I have an appointment with the Immigration office on October 12th. Wish me luck. I have all the documents they told me I need beforehand, but of course I can’t anticipate what they’ll tell me I should have brought when I get there. Every damn desk-jockey we talk to gives us different information.

We thought we’d stay here maybe ten years, and then DrBob would think about applying to other places (me: ooo! howabout the Sorbonne? PARIS♥♥♥!). But now? Hell to the no. I think we’ll just stay here forever, thankyouverymuch.

Song du jour of the day: John Mayer, Slow Dancing in a Burning Room


6 responses to “bureaucracy, or why people should never move, ever

  • Melanie

    Poor you. Before I got to the Kelly paragraph I was gonna offer to send you a bunch of stamps. Still want me to? And do they have twist ties in the Netherlands?

    • alala

      Aww, thanks! But I hope never to need them again, you know? Stupid bureaucracy.

      Re twist ties, I still have a lot of the ones you sent me – I am conserving like crazy, only throwing them out when they are truly, truly dead. Today’s garbage day, and I tied knots at the top of my garbage bags, but the neighbors seem to have twist-tied theirs, so I am hopeful.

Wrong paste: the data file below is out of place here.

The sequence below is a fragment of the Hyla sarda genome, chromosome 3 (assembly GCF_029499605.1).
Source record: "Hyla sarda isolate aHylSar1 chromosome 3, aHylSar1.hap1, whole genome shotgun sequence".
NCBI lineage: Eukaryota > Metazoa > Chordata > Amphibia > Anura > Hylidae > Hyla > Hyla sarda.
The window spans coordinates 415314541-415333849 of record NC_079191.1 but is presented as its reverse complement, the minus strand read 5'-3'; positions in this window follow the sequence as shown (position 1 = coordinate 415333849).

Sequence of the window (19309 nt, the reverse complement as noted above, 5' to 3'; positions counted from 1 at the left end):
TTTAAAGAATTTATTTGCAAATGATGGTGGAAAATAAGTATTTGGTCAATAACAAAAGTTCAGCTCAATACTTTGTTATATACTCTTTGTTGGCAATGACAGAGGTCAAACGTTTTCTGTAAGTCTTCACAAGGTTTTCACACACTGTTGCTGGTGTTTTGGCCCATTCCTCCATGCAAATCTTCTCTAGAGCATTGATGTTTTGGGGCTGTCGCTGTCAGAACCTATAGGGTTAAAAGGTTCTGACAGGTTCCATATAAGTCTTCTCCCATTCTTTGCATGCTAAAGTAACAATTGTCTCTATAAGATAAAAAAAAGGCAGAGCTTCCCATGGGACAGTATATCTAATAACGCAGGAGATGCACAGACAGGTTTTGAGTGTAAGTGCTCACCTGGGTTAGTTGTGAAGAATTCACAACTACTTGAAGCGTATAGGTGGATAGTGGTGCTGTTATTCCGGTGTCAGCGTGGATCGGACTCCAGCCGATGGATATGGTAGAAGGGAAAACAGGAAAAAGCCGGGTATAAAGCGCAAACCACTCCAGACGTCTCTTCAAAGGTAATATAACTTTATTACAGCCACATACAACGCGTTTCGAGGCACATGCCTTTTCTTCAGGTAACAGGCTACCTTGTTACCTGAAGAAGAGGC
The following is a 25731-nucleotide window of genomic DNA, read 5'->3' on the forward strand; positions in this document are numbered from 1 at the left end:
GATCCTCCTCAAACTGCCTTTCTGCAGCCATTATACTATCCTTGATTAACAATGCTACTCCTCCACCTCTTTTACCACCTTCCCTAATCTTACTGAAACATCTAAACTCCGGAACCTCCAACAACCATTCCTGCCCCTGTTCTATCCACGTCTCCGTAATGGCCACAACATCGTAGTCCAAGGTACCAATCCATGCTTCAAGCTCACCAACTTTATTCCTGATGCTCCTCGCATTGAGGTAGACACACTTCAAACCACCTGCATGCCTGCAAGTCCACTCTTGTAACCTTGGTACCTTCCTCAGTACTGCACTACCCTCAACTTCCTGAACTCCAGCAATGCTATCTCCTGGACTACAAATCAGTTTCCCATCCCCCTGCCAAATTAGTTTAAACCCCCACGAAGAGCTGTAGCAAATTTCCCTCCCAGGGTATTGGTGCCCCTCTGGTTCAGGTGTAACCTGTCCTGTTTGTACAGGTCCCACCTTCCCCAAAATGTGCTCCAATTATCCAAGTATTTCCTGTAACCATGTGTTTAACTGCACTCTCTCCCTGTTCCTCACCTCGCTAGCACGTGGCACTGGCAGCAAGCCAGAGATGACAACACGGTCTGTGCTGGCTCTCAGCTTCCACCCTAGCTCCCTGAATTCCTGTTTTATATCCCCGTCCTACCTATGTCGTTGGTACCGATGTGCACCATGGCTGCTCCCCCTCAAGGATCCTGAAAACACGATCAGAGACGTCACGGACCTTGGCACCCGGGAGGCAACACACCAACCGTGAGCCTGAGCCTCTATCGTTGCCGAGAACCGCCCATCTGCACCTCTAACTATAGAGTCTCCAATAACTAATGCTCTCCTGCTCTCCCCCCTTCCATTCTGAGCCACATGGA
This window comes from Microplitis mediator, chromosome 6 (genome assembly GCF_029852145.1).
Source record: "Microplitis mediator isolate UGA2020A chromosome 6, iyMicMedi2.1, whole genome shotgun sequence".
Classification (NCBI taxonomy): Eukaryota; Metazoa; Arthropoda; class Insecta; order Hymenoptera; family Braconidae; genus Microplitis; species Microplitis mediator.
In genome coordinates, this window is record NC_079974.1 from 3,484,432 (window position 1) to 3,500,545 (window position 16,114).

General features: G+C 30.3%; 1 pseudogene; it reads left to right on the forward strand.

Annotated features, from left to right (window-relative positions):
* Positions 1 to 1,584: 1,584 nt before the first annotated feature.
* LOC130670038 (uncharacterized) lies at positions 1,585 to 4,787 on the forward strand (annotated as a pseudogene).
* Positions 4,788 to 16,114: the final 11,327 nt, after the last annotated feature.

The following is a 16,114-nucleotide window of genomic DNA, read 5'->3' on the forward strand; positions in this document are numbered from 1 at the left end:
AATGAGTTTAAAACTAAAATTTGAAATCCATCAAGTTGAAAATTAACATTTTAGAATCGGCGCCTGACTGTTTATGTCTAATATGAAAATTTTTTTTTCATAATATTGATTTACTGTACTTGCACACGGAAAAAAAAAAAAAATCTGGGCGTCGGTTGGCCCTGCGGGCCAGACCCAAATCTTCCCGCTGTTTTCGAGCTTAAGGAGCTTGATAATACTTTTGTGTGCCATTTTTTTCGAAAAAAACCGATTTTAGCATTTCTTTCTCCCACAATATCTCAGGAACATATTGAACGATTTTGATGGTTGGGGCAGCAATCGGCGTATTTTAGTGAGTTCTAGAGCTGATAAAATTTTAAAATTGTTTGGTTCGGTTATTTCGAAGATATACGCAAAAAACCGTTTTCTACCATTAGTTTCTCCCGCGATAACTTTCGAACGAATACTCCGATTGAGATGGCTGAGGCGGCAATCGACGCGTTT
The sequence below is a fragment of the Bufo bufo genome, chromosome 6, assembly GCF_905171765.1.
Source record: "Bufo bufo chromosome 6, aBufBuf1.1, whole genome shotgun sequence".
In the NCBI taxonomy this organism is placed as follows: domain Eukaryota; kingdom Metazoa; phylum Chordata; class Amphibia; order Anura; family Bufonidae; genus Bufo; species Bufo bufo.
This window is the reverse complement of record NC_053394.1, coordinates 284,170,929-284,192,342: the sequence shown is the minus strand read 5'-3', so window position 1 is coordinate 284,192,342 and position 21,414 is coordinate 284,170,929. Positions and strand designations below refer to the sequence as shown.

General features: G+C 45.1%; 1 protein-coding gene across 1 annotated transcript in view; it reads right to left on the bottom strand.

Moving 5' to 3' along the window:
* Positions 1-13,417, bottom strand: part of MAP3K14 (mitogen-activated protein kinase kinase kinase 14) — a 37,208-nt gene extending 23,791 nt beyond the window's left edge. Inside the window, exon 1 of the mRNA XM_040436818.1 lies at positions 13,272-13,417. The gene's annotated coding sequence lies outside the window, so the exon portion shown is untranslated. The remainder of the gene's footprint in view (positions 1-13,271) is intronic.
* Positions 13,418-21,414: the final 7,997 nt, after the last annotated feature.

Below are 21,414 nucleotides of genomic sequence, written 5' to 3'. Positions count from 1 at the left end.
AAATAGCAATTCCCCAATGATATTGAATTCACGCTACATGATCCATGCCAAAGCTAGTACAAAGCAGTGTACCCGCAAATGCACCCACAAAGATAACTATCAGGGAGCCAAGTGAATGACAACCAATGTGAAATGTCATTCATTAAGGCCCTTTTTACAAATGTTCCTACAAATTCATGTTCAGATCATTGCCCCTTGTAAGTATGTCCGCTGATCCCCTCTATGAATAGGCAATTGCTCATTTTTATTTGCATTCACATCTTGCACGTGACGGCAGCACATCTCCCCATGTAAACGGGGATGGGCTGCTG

• Breigh

    hehe oh dear, yes the Dutch DO love their paperwork! If it’s any consulation, after a while it sort of starts to feel normal and you aren’t surprised or overly irritated by it anymore. One thing though, when you are getting info on something, always call at least twice to make sure they give you the same story. Many times I’ve run around like a headless chicken trying to sort something, only to find out later that the first person gave me incorrect information. Now THAT never stops being annoying, so the only way to remedy it is to ask multiple people and go with the majority. Sounds insane, but it works.

    As for the doctors, yeah it’s touch and go here. You’ll probably find them weird, blunt and sort of cold at first but it’s just their way. Most are very clinical and don’t have a lot of ‘bedside manner’, it’s a thorn in the side of ever expat. On the plus side, you can get appointments so quickly and you never have to wait long. Perhaps that’s why they are so short and to the point, so that you don’t sit there waffling for ages and get them behind hehe If that’s the case it definitely works!

    Hey I am on FB too and would love to hear your one line updates!! Add me 😀

  • amy

    ok, so I need to really stop complaining about the paperwork involved in sending children to school. 😉 Good luck with the immigration office!

    And I feel the same way about blogging. I never feel like I have the time, and when I do have the time, I don’t feel like I have anything interesting to say at the moment. (Not that that last part pertains to you, the not-interesting part, I mean.)

    • alala

      Well, that’s it right there – if you have time to blog, it’s because there’s not a lot going on at the moment. If you have something interesting happening, it’s probably keeping you too busy to blog. Still, I wish I’d documented this a bit more, possibly to help future movers-to-NL, and also for perspective when I forget how irritating this all was.